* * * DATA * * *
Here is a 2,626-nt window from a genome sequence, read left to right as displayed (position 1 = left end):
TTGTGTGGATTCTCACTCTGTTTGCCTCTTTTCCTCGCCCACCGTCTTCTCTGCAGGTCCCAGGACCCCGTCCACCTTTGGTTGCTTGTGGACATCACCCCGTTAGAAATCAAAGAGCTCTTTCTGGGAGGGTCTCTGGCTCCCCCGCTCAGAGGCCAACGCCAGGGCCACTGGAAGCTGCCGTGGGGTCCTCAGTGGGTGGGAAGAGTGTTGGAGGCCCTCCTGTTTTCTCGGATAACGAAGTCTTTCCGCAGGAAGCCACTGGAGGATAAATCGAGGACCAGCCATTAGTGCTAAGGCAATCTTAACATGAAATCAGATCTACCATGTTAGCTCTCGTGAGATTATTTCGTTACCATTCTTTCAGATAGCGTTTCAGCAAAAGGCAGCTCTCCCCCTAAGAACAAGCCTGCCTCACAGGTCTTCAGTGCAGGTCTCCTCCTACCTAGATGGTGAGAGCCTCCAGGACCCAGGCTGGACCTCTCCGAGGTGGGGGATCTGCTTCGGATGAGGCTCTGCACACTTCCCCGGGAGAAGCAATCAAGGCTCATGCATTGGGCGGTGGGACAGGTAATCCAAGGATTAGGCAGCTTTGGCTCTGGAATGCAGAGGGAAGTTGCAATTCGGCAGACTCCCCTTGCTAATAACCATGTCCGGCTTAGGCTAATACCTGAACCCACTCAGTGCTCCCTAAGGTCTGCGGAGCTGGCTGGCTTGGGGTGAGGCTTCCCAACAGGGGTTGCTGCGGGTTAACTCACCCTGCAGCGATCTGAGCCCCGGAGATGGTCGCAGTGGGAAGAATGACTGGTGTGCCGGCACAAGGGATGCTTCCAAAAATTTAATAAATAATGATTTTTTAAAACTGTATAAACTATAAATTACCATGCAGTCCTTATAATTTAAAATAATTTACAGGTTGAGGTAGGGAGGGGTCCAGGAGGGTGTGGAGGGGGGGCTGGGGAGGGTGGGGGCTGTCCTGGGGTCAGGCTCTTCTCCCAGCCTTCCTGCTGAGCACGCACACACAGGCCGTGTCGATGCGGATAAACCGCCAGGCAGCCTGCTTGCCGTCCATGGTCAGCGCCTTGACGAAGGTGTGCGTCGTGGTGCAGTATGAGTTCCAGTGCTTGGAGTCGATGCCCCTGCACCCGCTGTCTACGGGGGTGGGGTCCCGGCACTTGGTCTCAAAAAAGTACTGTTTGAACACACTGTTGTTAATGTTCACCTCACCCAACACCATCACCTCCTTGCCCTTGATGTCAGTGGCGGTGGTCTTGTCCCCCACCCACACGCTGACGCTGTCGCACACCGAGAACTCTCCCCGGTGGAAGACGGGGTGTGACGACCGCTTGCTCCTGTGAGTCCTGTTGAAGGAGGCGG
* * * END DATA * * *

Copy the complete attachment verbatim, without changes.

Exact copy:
Here is a 2,626-nt window from a genome sequence, read left to right as displayed (position 1 = left end):
TTGTGTGGATTCTCACTCTGTTTGCCTCTTTTCCTCGCCCACCGTCTTCTCTGCAGGTCCCAGGACCCCGTCCACCTTTGGTTGCTTGTGGACATCACCCCGTTAGAAATCAAAGAGCTCTTTCTGGGAGGGTCTCTGGCTCCCCCGCTCAGAGGCCAACGCCAGGGCCACTGGAAGCTGCCGTGGGGTCCTCAGTGGGTGGGAAGAGTGTTGGAGGCCCTCCTGTTTTCTCGGATAACGAAGTCTTTCCGCAGGAAGCCACTGGAGGATAAATCGAGGACCAGCCATTAGTGCTAAGGCAATCTTAACATGAAATCAGATCTACCATGTTAGCTCTCGTGAGATTATTTCGTTACCATTCTTTCAGATAGCGTTTCAGCAAAAGGCAGCTCTCCCCCTAAGAACAAGCCTGCCTCACAGGTCTTCAGTGCAGGTCTCCTCCTACCTAGATGGTGAGAGCCTCCAGGACCCAGGCTGGACCTCTCCGAGGTGGGGGATCTGCTTCGGATGAGGCTCTGCACACTTCCCCGGGAGAAGCAATCAAGGCTCATGCATTGGGCGGTGGGACAGGTAATCCAAGGATTAGGCAGCTTTGGCTCTGGAATGCAGAGGGAAGTTGCAATTCGGCAGACTCCCCTTGCTAATAACCATGTCCGGCTTAGGCTAATACCTGAACCCACTCAGTGCTCCCTAAGGTCTGCGGAGCTGGCTGGCTTGGGGTGAGGCTTCCCAACAGGGGTTGCTGCGGGTTAACTCACCCTGCAGCGATCTGAGCCCCGGAGATGGTCGCAGTGGGAAGAATGACTGGTGTGCCGGCACAAGGGATGCTTCCAAAAATTTAATAAATAATGATTTTTTAAAACTGTATAAACTATAAATTACCATGCAGTCCTTATAATTTAAAATAATTTACAGGTTGAGGTAGGGAGGGGTCCAGGAGGGTGTGGAGGGGGGGCTGGGGAGGGTGGGGGCTGTCCTGGGGTCAGGCTCTTCTCCCAGCCTTCCTGCTGAGCACGCACACACAGGCCGTGTCGATGCGGATAAACCGCCAGGCAGCCTGCTTGCCGTCCATGGTCAGCGCCTTGACGAAGGTGTGCGTCGTGGTGCAGTATGAGTTCCAGTGCTTGGAGTCGATGCCCCTGCACCCGCTGTCTACGGGGGTGGGGTCCCGGCACTTGGTCTCAAAAAAGTACTGTTTGAACACACTGTTGTTAATGTTCACCTCACCCAACACCATCACCTCCTTGCCCTTGATGTCAGTGGCGGTGGTCTTGTCCCCCACCCACACGCTGACGCTGTCGCACACCGAGAACTCTCCCCGGTGGAAGACGGGGTGTGACGACCGCTTGCTCCTGTGAGTCCTGTTGAAGGAGGCGG